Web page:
I misstated Kyrides' findings a little. It is possible to obtain succinyl or fumaryl chlorides, or the cyclic anhydrides (succinic or maleic) depending on conditions.

The interesting thing about the prep of phthaloyl chloride is that benzoyl chloride is a major byproduct and that therefore you get almost quant yields of two useful reagents not just one.

Catalytic amount of ZNCl2 (or Zinc oxide, or Zn powder) are required.

The reaction is run overnight (20 hrs) at 120-130 C under reflux.
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[*] posted on 2-7-2007 at 05:49


Yes, I confused C3Cl3O3N3 and C3Cl3N3, the missing oxigen atomes are the difference.

Isn´t it possible to synthesice PCl3 from PCl5 and red P?

In the TCT prep. instruction liquid anhydrous hydrogen cyanide is mentioned, I didn´t found any information about that stuff, is it easy to get from cyanides?

Maybe I try to prepare TCT but firstly I have to buy some ferrocyanide from ebay, think a good fuming hood should be enought to avoid critical situations with hydrogen cyanide gas.
Could NH3 be used to make HCN visible like Cl2, to find out if the apparature´s leaky?

Quote:
By anhydrous oxalic acid I mean oxalic acid which has been oven dried above 100 C to give up its water of crystallization.

That´s what I thought. Hydrated oxalic acid isn´t a problem, could be also bought from ebay as beekeeper stuff, drying is easy but take care of the sublimate, don´t breath it.
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[*] posted on 2-7-2007 at 07:57


If you're concerned about breathing oxalic acid sublimate, you do not want to get yourself within a km of liquid HCN. I've made small amounts of anhydrous HCN for researchers at university, but it was always less than a ml so a fume hood and good gloves were enough protection. I wouldn't want to make enough to prepare a useful amount of TCT; if you can't buy TCT find another method that doesn't need it.
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[*] posted on 4-7-2007 at 05:02


I´m afraid that the only way to get oxalic chloride convenientliy is by using PCl5 or TCT, and TCT should be much cheaper.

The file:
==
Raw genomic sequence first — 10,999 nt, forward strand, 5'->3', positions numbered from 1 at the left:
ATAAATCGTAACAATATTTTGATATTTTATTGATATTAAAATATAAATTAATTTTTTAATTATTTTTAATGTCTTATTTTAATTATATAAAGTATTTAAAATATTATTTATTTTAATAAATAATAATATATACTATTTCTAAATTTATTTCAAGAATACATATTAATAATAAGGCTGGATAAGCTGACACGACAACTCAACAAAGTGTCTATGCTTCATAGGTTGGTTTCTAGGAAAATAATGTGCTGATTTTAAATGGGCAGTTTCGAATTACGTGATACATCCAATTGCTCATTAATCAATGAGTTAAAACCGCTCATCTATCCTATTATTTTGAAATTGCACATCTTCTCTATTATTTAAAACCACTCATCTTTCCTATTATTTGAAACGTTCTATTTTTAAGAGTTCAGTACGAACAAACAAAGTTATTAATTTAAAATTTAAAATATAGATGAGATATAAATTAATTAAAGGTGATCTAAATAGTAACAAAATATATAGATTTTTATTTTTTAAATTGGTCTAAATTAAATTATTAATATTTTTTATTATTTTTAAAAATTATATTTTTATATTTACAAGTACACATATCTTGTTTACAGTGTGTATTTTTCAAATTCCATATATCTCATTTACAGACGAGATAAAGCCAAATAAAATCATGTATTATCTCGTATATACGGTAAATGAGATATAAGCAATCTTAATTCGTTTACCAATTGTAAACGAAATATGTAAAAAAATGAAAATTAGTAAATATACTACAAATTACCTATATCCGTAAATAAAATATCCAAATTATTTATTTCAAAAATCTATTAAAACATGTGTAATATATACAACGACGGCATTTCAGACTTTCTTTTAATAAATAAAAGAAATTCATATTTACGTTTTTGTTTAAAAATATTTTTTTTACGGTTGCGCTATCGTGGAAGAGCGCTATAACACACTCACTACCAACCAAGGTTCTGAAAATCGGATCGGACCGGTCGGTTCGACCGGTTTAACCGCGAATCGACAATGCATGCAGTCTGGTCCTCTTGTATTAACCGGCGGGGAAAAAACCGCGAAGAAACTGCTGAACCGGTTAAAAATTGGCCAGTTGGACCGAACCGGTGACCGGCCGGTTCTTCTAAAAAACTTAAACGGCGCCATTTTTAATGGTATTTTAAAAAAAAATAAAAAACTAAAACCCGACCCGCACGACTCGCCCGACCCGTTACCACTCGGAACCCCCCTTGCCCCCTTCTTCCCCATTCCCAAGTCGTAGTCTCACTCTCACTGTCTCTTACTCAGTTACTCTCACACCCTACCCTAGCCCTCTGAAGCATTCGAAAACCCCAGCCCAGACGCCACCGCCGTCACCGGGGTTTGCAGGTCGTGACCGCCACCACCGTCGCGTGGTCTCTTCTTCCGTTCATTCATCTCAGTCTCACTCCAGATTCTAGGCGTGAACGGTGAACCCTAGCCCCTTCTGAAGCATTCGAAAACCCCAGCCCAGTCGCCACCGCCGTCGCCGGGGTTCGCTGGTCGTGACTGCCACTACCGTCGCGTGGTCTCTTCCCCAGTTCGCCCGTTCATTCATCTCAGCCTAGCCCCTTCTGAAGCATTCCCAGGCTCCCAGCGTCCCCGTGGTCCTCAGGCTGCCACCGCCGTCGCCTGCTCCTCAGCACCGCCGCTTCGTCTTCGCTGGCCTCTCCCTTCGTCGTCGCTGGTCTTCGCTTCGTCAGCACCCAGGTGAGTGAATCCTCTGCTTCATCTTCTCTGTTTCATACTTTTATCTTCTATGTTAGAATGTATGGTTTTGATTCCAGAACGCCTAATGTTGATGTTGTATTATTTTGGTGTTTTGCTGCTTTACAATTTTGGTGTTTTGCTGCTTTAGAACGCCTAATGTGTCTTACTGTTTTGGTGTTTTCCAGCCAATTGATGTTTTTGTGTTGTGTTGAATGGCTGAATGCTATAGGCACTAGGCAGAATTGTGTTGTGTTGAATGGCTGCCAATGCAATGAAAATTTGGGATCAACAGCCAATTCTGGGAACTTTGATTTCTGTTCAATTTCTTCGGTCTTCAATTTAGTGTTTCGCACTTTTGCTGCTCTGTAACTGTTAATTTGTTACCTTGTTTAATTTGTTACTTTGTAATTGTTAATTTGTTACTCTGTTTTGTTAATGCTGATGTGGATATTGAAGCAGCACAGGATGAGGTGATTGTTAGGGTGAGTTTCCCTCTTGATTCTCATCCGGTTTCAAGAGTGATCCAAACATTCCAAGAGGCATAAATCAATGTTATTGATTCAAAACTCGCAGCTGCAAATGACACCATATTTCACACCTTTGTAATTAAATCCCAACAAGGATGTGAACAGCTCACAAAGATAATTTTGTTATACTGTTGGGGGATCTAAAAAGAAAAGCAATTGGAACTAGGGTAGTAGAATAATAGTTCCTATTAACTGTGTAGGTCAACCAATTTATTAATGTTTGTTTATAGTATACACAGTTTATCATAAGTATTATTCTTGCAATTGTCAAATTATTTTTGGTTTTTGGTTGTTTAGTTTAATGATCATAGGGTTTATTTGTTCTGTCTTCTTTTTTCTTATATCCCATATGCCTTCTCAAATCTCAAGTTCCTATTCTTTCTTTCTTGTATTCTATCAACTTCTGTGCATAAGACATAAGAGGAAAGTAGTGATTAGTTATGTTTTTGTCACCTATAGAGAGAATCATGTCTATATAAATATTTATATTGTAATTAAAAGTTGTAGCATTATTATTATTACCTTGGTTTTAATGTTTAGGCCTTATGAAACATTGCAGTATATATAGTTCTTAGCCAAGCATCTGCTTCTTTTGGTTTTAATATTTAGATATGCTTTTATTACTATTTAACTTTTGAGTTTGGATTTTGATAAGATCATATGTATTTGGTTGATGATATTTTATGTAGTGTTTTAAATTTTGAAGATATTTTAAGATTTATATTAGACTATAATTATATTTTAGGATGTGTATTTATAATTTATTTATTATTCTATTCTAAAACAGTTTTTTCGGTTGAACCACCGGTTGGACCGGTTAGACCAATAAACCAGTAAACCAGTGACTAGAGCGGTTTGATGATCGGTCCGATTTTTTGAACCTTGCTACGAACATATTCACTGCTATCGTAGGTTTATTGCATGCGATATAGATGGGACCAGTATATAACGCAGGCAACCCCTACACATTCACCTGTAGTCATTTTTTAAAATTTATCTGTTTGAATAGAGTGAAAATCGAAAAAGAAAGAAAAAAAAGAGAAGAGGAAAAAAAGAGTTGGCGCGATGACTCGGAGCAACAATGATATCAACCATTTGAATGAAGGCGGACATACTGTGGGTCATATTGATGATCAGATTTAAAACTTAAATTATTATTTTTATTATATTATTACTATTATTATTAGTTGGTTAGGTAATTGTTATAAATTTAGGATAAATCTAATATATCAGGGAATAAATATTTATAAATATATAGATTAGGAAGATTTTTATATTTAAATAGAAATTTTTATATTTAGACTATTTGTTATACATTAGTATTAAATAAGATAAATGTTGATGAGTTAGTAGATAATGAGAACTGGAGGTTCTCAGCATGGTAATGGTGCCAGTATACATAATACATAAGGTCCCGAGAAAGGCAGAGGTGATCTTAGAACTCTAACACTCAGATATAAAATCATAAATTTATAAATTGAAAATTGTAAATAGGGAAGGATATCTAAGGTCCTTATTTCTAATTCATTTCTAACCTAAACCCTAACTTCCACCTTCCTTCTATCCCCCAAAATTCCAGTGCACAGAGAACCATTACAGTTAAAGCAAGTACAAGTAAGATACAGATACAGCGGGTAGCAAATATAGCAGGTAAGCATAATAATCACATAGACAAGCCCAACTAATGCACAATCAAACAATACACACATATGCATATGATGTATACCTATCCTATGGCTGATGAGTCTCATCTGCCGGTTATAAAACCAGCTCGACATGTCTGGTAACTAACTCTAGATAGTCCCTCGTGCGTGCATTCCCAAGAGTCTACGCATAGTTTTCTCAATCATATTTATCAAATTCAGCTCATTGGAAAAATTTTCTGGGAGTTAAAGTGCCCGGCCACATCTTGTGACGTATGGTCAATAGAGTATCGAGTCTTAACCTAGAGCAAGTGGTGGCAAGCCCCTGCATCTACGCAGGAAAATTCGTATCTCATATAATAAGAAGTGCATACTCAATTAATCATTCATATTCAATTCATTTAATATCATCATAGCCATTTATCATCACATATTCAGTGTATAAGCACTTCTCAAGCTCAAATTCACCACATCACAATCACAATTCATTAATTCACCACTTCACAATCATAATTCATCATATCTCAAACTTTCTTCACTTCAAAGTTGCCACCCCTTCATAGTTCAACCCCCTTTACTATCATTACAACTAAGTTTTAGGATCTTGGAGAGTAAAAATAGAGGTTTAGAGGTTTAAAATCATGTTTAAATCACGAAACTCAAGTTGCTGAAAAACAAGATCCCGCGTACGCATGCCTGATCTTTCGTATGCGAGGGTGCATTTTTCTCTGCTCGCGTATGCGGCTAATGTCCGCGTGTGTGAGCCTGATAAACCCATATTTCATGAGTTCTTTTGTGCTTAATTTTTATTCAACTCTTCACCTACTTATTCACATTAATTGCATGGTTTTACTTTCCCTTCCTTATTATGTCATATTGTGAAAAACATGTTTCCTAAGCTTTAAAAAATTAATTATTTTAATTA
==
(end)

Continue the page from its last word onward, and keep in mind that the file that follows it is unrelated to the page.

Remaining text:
Think the best way to prepare it is by using a satured solution of Cl2 in CCl3H and then bubbling HCN gas in it, so it could be reached to have always just a small amount of HCN gas.

Does anybody know how many chlorine could be dissolved in CHCl3?
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[*] posted on 4-7-2007 at 05:11


That depends on the temperature. With good cooling, I am sure a large amount of chlorine can be dissolved.
But read the instructions in the TCT thread, they specify the amounts of chloroform to use for reacting a given amount of HCN.

Remember that the chloroform must contain ethanol, otherwise you will get monomeric ClCN only, which is a really nasty substance.




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[*] posted on 4-7-2007 at 12:03


Thanks, may it´s the best way to prep. an at room temp. saturated solution of dissolved chlorine and cooled this for reaction, otherwise chlorine would escape if the solution get´s hot by the reaction with HCN.

Reading the TCT thread is necessary of course, but until now I hadn´t the time for reading it properly.
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[*] posted on 4-7-2007 at 12:27


The chlorine solution should be made while already cooling, because the solubility of gases in liquids increases with sinking temperature. You will be able to dissolve more chlorine if you cool the solution from the beginning.

[Edited on 4-7-2007 by garage chemist]




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[*] posted on 3-8-2013 at 07:33


reaction of PCl3 with oxalic acid

nuclear density is independent of

<!-- bfesser_edit_tag -->[<a href="u2u.php?action=send&username=bfesser">bfesser</a>: merged sequential posts; what?]

[Edited on 3.8.13 by bfesser]
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[*] posted on 4-8-2013 at 02:58


I know you sometimes have to take patents with a pinch of salt but these were on my 'to do' list until I managed to get hold of a reasonable quantity of oxalyl chloride

Attachment: OxalylChloride.pdf (209kB)
This file has been downloaded 642 times

Attachment: TetrachloroethyleneOxalate.pdf (204kB)
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[*] posted on 23-12-2013 at 18:33


I don't have ethylene oxalate so I decided to make it via a method I found in Shirley, Preparation of Organic Intermediates. An old but good read; courtesy of the used book seller.
The method is as follows:
90 g of anhydrous acid and 400 g of PCl5 are ground together, placed in an ice bath and allowed to come to room temp until all is liquid (2-3 days). Several distillations will be needed to get rid of all the P.
D1 collect 60-100*C
D2 collect 60-75
D3 collect 63-64 (snyder column, cold-finger or partial take-off head. (or run more distillations)
45-50% yield